The reading for this week is very difficult to understand and interpret from a vocabulary standpoint as well as from a conceptual view. Kant poses many important and complex ideas in his “Critique of Pure Reason” that delve into the elements of knowledge and thinking, particularly, the unification of self-consciousness. One particular term of interest that sticks out to me is his explanation of intuition, or “pure apperception”(B132), and its role in completing the conscious of self.
I think my confusion with his terminological breakdown of intuition is the fact that intuition is defined as “prior to all thought” (B132) or without the presence of conscious thinking and is yet a part of one’s self-consciousness. Can intuitions be a part of one’s conscious without being necessary thought of in a conscious matter but rather already being known? It seems as though the intuitions are connected in some sense to the “empirical apperceptions” Kant mentioned in the fact that they both include the “presentations that comprise the transcendental unity of apperception”(B132). I just think it’s hard to comprehend how an unconscious state of mind can dually comprise a conscious being.
“Our understanding can only think, and must seek intuition in the senses. I am, then, conscious of the self as identical, as regards the manifold of the presentations given to me in an intuition, because I call them one and all my presentations that make up one presentation” (B 135).
I think this passage is fascinating for its description of the relationship between knowledge and intuition, and Kant’s declaration of the self as being based on identity. Here, he states that understanding allows for the processing of information taken in through perception of the environment. Such understanding is supported by evidence gained from the outside world through perception, and further substantiated by instinct. Therefore, identity, or the self, is founded upon the “manifold of presentations,” or information gained from the environment and from instinct, coming together to form one presentation through the analysis of such data. This culminates to form the identity of self, as understanding and intuition allow for consciousness of oneself and comprehension of one’s position in relation to one’s environment.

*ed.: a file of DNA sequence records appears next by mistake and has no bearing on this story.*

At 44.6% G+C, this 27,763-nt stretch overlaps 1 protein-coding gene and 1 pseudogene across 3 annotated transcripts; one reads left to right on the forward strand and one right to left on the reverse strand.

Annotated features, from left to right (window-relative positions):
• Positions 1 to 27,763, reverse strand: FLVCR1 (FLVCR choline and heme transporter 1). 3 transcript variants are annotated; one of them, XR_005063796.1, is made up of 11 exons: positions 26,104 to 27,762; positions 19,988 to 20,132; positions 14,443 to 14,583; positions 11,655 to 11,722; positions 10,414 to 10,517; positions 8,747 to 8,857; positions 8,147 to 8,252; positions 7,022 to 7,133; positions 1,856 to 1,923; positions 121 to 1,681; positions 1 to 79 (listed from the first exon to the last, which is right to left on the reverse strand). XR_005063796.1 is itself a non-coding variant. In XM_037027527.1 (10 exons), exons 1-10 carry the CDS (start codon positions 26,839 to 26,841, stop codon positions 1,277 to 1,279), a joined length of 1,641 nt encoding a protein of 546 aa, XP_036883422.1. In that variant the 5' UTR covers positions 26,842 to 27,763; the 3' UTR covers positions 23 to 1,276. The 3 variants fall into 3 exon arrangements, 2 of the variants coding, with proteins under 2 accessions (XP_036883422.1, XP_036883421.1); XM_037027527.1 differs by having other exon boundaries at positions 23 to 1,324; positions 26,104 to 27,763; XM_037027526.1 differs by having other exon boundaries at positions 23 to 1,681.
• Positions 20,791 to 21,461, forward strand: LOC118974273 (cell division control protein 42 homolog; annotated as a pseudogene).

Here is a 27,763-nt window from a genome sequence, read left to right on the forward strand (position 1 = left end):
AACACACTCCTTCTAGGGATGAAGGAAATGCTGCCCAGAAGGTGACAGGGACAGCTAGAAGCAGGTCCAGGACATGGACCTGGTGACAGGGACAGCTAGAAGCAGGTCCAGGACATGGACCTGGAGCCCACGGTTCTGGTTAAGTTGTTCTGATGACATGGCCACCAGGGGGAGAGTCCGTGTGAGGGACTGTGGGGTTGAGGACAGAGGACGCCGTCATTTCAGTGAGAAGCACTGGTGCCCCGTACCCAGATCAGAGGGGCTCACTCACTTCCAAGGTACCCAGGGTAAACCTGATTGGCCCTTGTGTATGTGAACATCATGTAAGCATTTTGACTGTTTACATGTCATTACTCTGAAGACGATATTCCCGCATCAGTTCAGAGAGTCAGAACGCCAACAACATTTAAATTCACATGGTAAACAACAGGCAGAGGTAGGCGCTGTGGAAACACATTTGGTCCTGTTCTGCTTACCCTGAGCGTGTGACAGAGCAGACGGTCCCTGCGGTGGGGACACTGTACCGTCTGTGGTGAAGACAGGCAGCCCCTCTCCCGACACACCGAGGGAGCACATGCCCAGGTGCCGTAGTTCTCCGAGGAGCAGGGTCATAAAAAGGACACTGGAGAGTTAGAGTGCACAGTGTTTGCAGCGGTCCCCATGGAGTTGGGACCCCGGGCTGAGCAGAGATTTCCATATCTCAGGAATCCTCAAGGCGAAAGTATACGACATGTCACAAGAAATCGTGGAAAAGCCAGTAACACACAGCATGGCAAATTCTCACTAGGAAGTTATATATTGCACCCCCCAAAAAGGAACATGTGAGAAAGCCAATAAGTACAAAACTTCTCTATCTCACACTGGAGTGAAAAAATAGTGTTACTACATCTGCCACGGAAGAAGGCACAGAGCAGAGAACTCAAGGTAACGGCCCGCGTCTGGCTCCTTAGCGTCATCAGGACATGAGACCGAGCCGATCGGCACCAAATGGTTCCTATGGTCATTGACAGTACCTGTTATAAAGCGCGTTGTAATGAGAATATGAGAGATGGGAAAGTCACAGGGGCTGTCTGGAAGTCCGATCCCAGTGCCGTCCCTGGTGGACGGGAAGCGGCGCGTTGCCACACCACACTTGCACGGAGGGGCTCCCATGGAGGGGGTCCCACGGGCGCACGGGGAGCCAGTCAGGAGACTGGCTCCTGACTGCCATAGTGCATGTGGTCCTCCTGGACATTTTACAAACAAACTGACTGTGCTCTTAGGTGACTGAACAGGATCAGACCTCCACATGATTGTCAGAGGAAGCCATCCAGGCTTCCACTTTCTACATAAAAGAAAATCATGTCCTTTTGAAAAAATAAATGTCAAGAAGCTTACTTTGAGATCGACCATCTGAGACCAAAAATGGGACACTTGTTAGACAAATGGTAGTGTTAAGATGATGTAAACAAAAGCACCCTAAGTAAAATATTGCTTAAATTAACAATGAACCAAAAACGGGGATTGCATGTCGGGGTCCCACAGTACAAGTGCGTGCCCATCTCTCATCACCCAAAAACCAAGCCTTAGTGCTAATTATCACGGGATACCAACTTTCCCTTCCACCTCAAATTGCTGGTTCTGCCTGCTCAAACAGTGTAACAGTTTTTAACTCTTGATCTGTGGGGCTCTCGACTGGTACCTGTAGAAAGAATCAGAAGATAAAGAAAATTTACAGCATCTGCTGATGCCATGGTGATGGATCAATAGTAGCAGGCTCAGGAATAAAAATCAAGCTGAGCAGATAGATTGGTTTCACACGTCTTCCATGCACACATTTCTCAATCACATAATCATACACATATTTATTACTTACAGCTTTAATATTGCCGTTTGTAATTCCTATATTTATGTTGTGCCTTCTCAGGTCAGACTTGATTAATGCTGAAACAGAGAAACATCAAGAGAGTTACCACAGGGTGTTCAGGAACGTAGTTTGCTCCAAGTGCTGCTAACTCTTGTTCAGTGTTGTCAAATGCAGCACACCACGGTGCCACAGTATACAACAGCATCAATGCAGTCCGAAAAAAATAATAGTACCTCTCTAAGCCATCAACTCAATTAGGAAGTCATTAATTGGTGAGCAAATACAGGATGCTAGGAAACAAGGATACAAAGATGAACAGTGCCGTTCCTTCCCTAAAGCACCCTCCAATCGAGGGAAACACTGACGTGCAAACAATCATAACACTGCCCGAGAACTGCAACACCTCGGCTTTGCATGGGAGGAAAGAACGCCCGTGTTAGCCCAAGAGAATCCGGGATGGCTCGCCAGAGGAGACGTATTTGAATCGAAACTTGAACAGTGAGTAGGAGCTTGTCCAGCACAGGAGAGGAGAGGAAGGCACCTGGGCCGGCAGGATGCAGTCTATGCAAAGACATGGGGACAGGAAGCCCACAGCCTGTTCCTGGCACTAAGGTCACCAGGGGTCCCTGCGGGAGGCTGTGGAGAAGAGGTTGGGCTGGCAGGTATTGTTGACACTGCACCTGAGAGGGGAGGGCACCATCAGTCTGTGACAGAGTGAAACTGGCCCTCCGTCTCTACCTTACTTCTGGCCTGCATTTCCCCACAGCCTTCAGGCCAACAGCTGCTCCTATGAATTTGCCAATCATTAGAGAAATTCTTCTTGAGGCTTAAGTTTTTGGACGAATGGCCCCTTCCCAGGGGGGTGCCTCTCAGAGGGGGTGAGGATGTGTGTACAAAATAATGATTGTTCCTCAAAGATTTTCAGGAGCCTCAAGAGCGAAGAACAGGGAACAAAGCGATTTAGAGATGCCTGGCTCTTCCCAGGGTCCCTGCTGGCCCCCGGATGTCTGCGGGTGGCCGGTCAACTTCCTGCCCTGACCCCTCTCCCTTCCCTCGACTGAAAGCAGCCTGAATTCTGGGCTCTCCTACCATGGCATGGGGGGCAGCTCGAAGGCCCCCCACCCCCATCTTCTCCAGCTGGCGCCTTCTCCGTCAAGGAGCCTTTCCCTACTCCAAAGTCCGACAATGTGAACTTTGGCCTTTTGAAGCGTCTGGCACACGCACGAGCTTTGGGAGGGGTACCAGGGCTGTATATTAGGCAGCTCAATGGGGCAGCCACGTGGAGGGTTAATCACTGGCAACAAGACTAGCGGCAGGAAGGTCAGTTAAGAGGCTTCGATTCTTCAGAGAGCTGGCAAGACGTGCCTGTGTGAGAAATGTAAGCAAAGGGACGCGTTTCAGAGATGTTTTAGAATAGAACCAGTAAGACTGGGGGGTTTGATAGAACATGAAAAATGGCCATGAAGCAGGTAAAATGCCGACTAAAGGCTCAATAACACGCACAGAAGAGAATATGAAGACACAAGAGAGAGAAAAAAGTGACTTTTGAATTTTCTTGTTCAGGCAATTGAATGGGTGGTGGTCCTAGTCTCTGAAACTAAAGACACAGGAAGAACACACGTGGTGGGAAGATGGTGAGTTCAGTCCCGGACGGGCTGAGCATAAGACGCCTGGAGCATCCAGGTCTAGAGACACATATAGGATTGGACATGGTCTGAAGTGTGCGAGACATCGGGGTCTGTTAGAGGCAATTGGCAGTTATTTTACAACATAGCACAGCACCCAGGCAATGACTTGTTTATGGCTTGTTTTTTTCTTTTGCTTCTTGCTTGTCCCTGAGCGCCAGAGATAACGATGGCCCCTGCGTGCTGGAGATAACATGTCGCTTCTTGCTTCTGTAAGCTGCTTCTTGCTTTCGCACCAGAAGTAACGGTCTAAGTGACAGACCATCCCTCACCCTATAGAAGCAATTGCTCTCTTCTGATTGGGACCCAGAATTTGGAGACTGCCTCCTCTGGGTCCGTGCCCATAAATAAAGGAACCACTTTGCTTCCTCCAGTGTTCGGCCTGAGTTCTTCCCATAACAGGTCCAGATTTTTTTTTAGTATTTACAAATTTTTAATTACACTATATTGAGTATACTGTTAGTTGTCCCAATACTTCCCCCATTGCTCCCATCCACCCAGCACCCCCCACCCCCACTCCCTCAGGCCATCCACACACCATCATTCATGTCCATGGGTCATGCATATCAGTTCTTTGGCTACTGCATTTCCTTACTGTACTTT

Therefore, the distinction between knowledge and intuition allows for a better understanding of the composition of identity. Understanding is based upon thinking, whereas intuition is based upon feeling or sensitivity. This means that the self is based upon a balance between the objective and subjective. Identity is based upon the culmination of knowledge and instinct, or the analysis of various forms of information retrieved by the senses into one presentation.
I am not 100% sure whether I interpreted this passage correctly. I am a bit confused about his statement that many presentations combine to make up one presentation. Does this mean that many presentations culminate to form one presentation? Furthermore, what exactly is he referring to when he uses the term presentation? Does he mean the way in which things in the environment are positioned or something else?